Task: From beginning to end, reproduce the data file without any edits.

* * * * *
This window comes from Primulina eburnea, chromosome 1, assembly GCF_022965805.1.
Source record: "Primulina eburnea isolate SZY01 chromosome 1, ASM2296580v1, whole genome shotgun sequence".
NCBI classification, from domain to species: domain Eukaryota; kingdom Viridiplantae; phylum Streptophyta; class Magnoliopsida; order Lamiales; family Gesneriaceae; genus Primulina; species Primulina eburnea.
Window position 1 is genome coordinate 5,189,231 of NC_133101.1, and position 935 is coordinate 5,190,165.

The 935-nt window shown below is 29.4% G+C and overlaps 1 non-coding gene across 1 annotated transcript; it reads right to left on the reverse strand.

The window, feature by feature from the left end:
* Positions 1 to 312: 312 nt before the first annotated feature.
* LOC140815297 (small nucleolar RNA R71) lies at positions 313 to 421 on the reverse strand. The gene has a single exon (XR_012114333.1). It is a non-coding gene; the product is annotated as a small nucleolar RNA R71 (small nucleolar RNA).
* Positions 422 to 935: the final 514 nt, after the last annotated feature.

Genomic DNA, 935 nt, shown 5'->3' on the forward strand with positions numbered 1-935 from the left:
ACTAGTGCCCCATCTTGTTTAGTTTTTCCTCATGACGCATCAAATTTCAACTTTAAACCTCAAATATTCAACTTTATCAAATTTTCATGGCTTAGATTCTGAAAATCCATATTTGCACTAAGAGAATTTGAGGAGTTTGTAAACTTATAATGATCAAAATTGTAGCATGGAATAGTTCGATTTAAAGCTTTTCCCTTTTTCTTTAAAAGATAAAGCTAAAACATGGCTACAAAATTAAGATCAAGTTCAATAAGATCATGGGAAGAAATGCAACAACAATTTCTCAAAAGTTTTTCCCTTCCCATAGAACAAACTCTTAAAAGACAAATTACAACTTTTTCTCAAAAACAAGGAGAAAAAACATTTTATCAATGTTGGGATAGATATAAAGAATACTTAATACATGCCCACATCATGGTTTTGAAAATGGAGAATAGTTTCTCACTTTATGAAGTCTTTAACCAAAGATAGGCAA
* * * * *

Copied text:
This window comes from Primulina eburnea, chromosome 1, assembly GCF_022965805.1.
Source record: "Primulina eburnea isolate SZY01 chromosome 1, ASM2296580v1, whole genome shotgun sequence".
NCBI classification, from domain to species: domain Eukaryota; kingdom Viridiplantae; phylum Streptophyta; class Magnoliopsida; order Lamiales; family Gesneriaceae; genus Primulina; species Primulina eburnea.
Window position 1 is genome coordinate 5,189,231 of NC_133101.1, and position 935 is coordinate 5,190,165.

The 935-nt window shown below is 29.4% G+C and overlaps 1 non-coding gene across 1 annotated transcript; it reads right to left on the reverse strand.

The window, feature by feature from the left end:
* Positions 1 to 312: 312 nt before the first annotated feature.
* LOC140815297 (small nucleolar RNA R71) lies at positions 313 to 421 on the reverse strand. The gene has a single exon (XR_012114333.1). It is a non-coding gene; the product is annotated as a small nucleolar RNA R71 (small nucleolar RNA).
* Positions 422 to 935: the final 514 nt, after the last annotated feature.

Genomic DNA, 935 nt, shown 5'->3' on the forward strand with positions numbered 1-935 from the left:
ACTAGTGCCCCATCTTGTTTAGTTTTTCCTCATGACGCATCAAATTTCAACTTTAAACCTCAAATATTCAACTTTATCAAATTTTCATGGCTTAGATTCTGAAAATCCATATTTGCACTAAGAGAATTTGAGGAGTTTGTAAACTTATAATGATCAAAATTGTAGCATGGAATAGTTCGATTTAAAGCTTTTCCCTTTTTCTTTAAAAGATAAAGCTAAAACATGGCTACAAAATTAAGATCAAGTTCAATAAGATCATGGGAAGAAATGCAACAACAATTTCTCAAAAGTTTTTCCCTTCCCATAGAACAAACTCTTAAAAGACAAATTACAACTTTTTCTCAAAAACAAGGAGAAAAAACATTTTATCAATGTTGGGATAGATATAAAGAATACTTAATACATGCCCACATCATGGTTTTGAAAATGGAGAATAGTTTCTCACTTTATGAAGTCTTTAACCAAAGATAGGCAA